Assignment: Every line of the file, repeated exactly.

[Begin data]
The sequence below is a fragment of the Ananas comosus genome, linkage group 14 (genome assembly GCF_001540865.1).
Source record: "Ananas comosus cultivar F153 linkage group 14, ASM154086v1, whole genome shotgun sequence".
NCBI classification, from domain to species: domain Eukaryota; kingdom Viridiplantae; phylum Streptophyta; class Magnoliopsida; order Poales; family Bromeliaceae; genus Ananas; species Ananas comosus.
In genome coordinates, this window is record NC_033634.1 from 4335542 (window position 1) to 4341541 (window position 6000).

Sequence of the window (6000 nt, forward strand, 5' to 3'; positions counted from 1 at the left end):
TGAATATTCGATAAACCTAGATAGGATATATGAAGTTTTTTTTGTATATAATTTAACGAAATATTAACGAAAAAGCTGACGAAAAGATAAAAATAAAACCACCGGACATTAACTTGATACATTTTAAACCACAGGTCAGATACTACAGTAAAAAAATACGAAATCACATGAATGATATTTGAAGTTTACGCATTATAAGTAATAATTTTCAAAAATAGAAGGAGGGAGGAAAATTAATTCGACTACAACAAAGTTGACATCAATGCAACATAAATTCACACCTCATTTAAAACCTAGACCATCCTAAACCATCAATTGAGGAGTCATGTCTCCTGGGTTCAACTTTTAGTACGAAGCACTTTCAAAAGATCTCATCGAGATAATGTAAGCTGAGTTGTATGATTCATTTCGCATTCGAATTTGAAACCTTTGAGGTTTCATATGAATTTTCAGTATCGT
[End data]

The sequence below is a fragment of the Ananas comosus genome, linkage group 14 (genome assembly GCF_001540865.1).
Source record: "Ananas comosus cultivar F153 linkage group 14, ASM154086v1, whole genome shotgun sequence".
NCBI classification, from domain to species: domain Eukaryota; kingdom Viridiplantae; phylum Streptophyta; class Magnoliopsida; order Poales; family Bromeliaceae; genus Ananas; species Ananas comosus.
In genome coordinates, this window is record NC_033634.1 from 4335542 (window position 1) to 4341541 (window position 6000).

Sequence of the window (6000 nt, forward strand, 5' to 3'; positions counted from 1 at the left end):
TGAATATTCGATAAACCTAGATAGGATATATGAAGTTTTTTTTGTATATAATTTAACGAAATATTAACGAAAAAGCTGACGAAAAGATAAAAATAAAACCACCGGACATTAACTTGATACATTTTAAACCACAGGTCAGATACTACAGTAAAAAAATACGAAATCACATGAATGATATTTGAAGTTTACGCATTATAAGTAATAATTTTCAAAAATAGAAGGAGGGAGGAAAATTAATTCGACTACAACAAAGTTGACATCAATGCAACATAAATTCACACCTCATTTAAAACCTAGACCATCCTAAACCATCAATTGAGGAGTCATGTCTCCTGGGTTCAACTTTTAGTACGAAGCACTTTCAAAAGATCTCATCGAGATAATGTAAGCTGAGTTGTATGATTCATTTCGCATTCGAATTTGAAACCTTTGAGGTTTCATATGAATTTTCAGTATCGT